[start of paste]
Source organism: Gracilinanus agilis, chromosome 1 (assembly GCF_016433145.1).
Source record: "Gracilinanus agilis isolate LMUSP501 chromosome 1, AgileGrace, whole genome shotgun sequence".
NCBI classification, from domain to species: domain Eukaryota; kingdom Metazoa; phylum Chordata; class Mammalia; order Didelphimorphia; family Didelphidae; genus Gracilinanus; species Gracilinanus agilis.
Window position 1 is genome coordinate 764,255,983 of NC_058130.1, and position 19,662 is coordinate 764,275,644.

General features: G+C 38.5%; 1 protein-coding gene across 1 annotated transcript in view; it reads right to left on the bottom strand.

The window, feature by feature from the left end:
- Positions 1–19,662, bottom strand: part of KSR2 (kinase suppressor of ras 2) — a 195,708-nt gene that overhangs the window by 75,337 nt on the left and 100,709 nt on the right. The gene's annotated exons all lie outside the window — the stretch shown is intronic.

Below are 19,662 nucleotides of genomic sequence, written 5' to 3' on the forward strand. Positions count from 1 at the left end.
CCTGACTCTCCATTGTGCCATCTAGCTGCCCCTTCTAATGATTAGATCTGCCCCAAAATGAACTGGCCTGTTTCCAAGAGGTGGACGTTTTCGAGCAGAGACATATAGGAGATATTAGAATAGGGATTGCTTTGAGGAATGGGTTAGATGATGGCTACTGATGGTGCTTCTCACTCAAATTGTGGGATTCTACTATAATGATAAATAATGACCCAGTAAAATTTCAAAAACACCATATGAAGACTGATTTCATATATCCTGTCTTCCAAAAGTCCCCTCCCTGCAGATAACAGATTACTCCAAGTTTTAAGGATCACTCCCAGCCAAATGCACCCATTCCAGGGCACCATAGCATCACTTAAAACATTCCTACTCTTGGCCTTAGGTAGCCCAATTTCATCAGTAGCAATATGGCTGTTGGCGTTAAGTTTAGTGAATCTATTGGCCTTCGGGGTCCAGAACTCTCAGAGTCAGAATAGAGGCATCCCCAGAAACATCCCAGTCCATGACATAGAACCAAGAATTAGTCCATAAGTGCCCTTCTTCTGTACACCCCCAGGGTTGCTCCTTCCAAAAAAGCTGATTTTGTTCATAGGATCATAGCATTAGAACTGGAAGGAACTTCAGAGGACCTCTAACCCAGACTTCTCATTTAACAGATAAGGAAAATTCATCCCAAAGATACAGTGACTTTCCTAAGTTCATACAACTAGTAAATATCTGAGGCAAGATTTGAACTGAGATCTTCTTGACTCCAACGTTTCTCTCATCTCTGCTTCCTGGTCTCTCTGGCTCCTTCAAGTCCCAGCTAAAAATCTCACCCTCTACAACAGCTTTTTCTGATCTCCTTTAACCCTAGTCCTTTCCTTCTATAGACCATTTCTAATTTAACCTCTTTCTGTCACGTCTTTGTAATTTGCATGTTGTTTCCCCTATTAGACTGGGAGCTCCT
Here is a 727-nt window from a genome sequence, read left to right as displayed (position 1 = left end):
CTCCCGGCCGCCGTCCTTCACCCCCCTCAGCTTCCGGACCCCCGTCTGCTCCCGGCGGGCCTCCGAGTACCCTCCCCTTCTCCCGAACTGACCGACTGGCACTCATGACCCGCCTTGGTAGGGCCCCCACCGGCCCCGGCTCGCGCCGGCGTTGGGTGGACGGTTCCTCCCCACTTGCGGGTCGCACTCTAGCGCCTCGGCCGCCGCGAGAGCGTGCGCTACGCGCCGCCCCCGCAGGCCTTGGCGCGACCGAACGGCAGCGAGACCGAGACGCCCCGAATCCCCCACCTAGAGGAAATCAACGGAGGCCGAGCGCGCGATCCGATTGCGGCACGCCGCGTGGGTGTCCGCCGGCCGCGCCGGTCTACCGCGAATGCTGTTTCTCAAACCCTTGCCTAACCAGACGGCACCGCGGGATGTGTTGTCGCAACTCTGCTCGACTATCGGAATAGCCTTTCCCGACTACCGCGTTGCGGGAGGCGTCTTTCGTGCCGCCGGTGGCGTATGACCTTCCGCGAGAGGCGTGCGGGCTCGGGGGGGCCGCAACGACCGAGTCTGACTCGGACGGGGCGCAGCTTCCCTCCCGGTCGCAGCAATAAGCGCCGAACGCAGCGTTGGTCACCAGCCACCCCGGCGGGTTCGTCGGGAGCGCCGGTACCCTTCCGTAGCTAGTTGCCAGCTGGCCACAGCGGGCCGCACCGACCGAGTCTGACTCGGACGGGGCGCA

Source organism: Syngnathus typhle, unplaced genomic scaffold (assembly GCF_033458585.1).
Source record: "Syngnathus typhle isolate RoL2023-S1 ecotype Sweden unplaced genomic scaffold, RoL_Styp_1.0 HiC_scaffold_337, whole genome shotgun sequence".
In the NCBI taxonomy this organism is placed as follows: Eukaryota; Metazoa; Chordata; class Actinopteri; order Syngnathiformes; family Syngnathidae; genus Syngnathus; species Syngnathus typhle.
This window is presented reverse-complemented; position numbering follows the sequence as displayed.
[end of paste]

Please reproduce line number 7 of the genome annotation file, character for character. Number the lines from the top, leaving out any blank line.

- Positions 1–19,662, bottom strand: part of KSR2 (kinase suppressor of ras 2) — a 195,708-nt gene that overhangs the window by 75,337 nt on the left and 100,709 nt on the right. The gene's annotated exons all lie outside the window — the stretch shown is intronic.